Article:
Updated: Jan 20
In Part 1 of this series, “Understanding APIs (Part 1): What is an API?,” we learned about the acronym, the definition, the four aspects of an API, and how everything works together. We also defined this cute little diagram below. If you feel like you forgot some pieces, you can always go back and read the recap at the end for a quick summary.
When I started learning what an API was, it took me some time to really start understanding this concept. It can become so abstract! When I look at practical examples of applied technologies, it can really open my eyes to understanding a theory. In the case of APIs, looking at different examples helped me get a better idea of this concept.
This post will complement what you learned in Part 1. You will learn about some analogies and real-life examples of APIs to understand better what they are.
Before I begin, I just want to get something clear: when you are using or consuming an API, you don’t really care about how the Implementation works. It doesn’t matter if the Implementation is built on Java, Python, or MuleSoft; it’s still going to give you the Response that you are expecting according to your Request.
You don’t care about what systems the API needs to call, if any, or if the API is using JSON or CSV as the internal Data Type. None of this is really visible to you anyways. You just want your Request to be processed and your Response to be returned.
Imagine you arrive at a restaurant. You sit in a chair and start looking at the menu. Then the server comes to ask for your order. You say that you want a hamburger because it was one of the choices that you selected from the menu. The employee goes to the kitchen, and someone cooks your meal. Sometime later, the server comes back with your hamburger.
“How is this an analogy for an API?”
You, the client, give a Request to the server: you want to receive a hamburger. The server does whatever needs to be done to deliver the order.
Then, you receive a Response with what you asked for: a hamburger.
Notice how I didn’t add the part of the server going to the kitchen, or the chef cooking your meal. This is because we only care about what our order was and what was delivered to us.
Now, let’s say that a regular calculator is an API. You send a “2+2” Operation as a Request, hit the equal button, and receive a “4” as a Response.
Once more, you’re not interested in how the calculator processed this information; you just want an accurate response to the Inputs and Operation that you sent in the Request.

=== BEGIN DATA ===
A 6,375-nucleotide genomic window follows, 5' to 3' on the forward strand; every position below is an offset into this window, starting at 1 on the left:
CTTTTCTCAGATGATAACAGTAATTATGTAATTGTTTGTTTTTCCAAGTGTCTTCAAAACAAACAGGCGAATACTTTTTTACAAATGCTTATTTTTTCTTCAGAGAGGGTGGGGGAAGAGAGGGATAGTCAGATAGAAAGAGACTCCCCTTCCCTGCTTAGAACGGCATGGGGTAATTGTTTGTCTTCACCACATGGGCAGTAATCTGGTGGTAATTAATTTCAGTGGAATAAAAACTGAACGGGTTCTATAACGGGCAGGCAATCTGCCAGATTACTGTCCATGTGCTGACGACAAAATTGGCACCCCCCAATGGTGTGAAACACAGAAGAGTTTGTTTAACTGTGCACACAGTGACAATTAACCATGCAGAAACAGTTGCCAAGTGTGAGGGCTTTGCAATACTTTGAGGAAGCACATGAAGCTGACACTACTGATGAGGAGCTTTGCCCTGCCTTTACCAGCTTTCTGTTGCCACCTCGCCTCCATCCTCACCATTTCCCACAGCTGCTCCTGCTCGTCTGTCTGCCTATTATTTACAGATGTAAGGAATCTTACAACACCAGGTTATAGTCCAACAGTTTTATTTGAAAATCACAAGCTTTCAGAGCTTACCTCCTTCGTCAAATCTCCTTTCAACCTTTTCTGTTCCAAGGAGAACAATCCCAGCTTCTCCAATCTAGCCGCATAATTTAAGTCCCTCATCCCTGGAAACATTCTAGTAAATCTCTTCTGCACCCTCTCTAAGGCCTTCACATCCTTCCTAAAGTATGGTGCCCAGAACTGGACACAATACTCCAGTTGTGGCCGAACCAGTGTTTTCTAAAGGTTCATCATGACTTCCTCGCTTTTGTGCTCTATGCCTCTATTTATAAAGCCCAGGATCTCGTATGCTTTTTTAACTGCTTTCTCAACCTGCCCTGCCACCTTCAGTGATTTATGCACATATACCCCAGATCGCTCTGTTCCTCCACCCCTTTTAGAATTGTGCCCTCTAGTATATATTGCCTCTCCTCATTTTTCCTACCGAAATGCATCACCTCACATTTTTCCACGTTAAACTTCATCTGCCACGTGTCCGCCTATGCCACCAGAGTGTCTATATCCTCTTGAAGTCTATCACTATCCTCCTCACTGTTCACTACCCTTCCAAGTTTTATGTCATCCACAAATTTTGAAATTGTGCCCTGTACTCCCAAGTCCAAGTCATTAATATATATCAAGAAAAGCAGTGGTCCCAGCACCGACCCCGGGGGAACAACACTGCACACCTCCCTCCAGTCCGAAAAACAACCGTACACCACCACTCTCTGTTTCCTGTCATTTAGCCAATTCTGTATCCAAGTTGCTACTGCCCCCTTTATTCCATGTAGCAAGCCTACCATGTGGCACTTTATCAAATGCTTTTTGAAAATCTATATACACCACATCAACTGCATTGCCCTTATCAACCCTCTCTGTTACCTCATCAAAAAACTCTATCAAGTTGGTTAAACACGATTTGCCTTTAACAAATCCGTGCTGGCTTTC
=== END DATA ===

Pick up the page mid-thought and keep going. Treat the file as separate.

Quiz: What would be the Data Types in the RQ and RS in this scenario?
The answer will be revealed in the next post.
Now let’s see some examples of how APIs can be used in real-life scenarios.
1. Human Resources API
You started by being a customer at a restaurant, then a calculator user, and now you are the head of the Human Resources (HR) department at FictionalCorp. Hooray!
As the HR head manager, you obviously know how to use the HR API to process the company’s information regarding the employees. You want to check what the employees’ first day of employment at FictionalCorp was, and you already know that the HR API accepts Requests in the format of a CSV file. Your Request would look like this:
There’s a CSV Data Type, the Input information of the two employees (we’re a startup, ok?), and the Operation telling the API what to do with this data. You click “Send,” and off it goes!
Within seconds the API returns the Response with the information you requested:
It returns the same Data Type (CSV format) and an Output file that contains the same information you sent in the Request, PLUS, a new field called “First Day,” which contains each of the employees’ first day of employment at FictionalCorp.
You may not know if the API is connected to a Database or to an external system where this information is kept, but it returned what you requested in the first place, which is all you need.
What would happen if the RQ/RS was in a different format, you say? Well, this HR API also accepts the JSON Data Type. Here’s how that would look:
We have the same Inputs, same Operation, and same Output, but the Data Types for both the Request and the Response are different.
2. Real-life APIs
Do you want to see some actual APIs? Follow these links to see their documentation:
It’s ok if you don’t understand everything that you see in these pages. This is just to give you an idea of what real APIs look like.
To recap, when you’re calling or consuming an API, you don’t really care about how the Implementation works; you just want your Request to be processed and a Response to be returned according to the Inputs and Operations that you sent in the RQ.
Stay tuned for Part 3 of this series if you want to know the answer to the quiz in the second analogy: the calculator. The question was: What would be the Data Types for the RQ and RS in this scenario?
I hope you are starting to get a better picture of what APIs are. Contact me or leave me some comments if you have any additional questions - I’m happy to help.
Keep learning and don’t give up!
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